Dieting 2.0! Moderating effects of Instagrammers' body image and Instafame on other Instagrammers’ dieting intention

Seunga Jin*, Ehri Ryu, Aziz Muqaddam

*Corresponding author for this work

Research output: Contribution to journalArticle

2 Scopus citations

Abstract

Drawing from the literature on narcissism, social comparison, and eating disorder, two experiments examined the interaction effects of exposure to different types of body image presented in Instagrammers' photos, photo posters' Instafame, and peer Instagrammers' individual difference factors on dieting intention. Experiment 1 (N = 230) tested two-way interaction effects between Instagrammers' posts (selfies vs. group selfies vs. photos taken by others vs. neutral photos) and peer Instagrammers' individual difference factors (narcissism, social comparison, and eating disorder). Experiment 2 (N = 322) tested three-way interaction effects among Instagram posts (selfies vs. group selfies vs. photos taken by others vs. neutral photos), Instafame (high followers vs. low followers), and peer viewers' individual difference factors (narcissism, social comparison, and eating disorder). Experiment 1 provides robust findings about the moderating effects Instagrammers' photos have on the association between peer Instagrammers' individual difference factors and their dieting intention. Experiment 2 sheds some lights on the moderating roles of Instagrammers' photos and Instafame. The results of both experiments signify the importance of examining the influence of social media users’ psychological characteristics in understanding the effects of exposure to social media posts. Theoretical contributions to the extant literature on body image and practical implications for social media-based health campaigns about weight management, dieting, and eating disorder are discussed.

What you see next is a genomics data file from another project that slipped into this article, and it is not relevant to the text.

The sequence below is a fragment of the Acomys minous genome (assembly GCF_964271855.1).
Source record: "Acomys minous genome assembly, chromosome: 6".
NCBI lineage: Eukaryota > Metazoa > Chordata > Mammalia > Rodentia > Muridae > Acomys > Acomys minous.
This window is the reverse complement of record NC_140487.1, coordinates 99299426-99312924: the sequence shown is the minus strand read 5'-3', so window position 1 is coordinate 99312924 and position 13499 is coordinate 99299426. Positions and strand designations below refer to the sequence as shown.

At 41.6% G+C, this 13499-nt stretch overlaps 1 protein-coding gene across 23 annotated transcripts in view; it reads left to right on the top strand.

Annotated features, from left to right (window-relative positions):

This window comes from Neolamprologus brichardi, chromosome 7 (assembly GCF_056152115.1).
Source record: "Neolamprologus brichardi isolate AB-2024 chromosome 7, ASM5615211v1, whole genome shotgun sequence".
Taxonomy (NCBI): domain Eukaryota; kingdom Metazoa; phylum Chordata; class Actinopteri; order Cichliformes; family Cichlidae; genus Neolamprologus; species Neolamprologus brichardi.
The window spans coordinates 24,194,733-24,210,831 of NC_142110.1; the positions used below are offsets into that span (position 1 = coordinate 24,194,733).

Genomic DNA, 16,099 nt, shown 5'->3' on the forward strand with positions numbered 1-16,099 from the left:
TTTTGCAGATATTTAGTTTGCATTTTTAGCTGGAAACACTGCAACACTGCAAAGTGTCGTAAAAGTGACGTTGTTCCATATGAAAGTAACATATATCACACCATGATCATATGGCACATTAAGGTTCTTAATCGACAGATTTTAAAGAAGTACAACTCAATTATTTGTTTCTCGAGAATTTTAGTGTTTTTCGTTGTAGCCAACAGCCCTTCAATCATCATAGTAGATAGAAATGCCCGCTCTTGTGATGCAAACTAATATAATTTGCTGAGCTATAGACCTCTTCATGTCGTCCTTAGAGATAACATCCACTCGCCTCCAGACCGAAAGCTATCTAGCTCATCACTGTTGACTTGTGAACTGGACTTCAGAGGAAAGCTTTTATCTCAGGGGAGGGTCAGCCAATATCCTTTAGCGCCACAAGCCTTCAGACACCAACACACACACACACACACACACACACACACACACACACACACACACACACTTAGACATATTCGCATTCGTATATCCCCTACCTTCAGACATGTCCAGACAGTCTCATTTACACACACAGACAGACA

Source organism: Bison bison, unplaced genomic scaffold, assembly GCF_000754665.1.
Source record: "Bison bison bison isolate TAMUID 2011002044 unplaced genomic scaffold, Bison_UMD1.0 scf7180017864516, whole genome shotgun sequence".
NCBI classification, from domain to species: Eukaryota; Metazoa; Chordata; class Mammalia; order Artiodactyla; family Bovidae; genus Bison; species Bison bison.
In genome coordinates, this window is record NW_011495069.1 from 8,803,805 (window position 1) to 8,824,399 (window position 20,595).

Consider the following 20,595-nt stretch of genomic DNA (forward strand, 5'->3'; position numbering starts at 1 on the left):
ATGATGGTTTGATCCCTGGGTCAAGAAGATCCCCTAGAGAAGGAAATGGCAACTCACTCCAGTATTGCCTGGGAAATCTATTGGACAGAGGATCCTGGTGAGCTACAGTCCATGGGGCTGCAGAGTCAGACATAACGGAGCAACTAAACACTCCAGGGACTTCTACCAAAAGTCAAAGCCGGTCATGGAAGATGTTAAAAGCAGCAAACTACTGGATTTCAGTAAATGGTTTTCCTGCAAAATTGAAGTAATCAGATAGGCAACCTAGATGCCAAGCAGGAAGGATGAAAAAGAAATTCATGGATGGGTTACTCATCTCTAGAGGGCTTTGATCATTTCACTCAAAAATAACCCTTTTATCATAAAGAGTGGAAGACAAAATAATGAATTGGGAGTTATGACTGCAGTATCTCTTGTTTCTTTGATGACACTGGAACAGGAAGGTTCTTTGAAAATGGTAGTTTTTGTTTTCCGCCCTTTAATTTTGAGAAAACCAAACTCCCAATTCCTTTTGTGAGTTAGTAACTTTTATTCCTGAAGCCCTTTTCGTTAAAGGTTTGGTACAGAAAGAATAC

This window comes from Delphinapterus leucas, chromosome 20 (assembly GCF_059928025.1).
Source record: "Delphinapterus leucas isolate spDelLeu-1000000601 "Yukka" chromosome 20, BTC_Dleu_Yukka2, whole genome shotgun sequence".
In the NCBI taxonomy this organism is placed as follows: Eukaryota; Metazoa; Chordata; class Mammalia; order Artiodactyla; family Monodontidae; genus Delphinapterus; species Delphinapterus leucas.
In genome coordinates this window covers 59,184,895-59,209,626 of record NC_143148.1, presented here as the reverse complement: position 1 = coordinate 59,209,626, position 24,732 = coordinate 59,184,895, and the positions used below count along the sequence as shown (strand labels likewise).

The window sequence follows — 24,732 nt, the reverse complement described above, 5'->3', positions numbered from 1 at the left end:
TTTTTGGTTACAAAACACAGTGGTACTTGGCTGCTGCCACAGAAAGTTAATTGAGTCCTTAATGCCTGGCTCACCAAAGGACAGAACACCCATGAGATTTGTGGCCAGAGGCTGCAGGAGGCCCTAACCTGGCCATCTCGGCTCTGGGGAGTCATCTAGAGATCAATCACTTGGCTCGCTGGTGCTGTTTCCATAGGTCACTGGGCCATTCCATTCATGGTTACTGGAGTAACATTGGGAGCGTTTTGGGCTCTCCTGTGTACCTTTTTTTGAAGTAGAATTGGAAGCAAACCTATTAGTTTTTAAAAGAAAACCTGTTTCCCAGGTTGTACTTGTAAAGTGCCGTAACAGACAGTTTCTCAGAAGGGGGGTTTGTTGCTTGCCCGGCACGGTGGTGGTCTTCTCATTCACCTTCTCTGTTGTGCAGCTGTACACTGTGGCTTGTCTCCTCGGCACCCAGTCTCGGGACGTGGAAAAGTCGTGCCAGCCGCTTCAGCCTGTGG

Original languageEnglish (US)
Pages (from-to)224-237
Number of pages14
JournalComputers in Human Behavior
Volume87
DOIs
StatePublished - Oct 1 2018

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Keywords

  • Body image
  • Dieting intention
  • Eating disorder
  • Instafame
  • Instagram selfies/groupies
  • Instagrammers
  • Narcissism
  • Social comparison

ASJC Scopus subject areas

  • Arts and Humanities (miscellaneous)
  • Human-Computer Interaction
  • Psychology(all)

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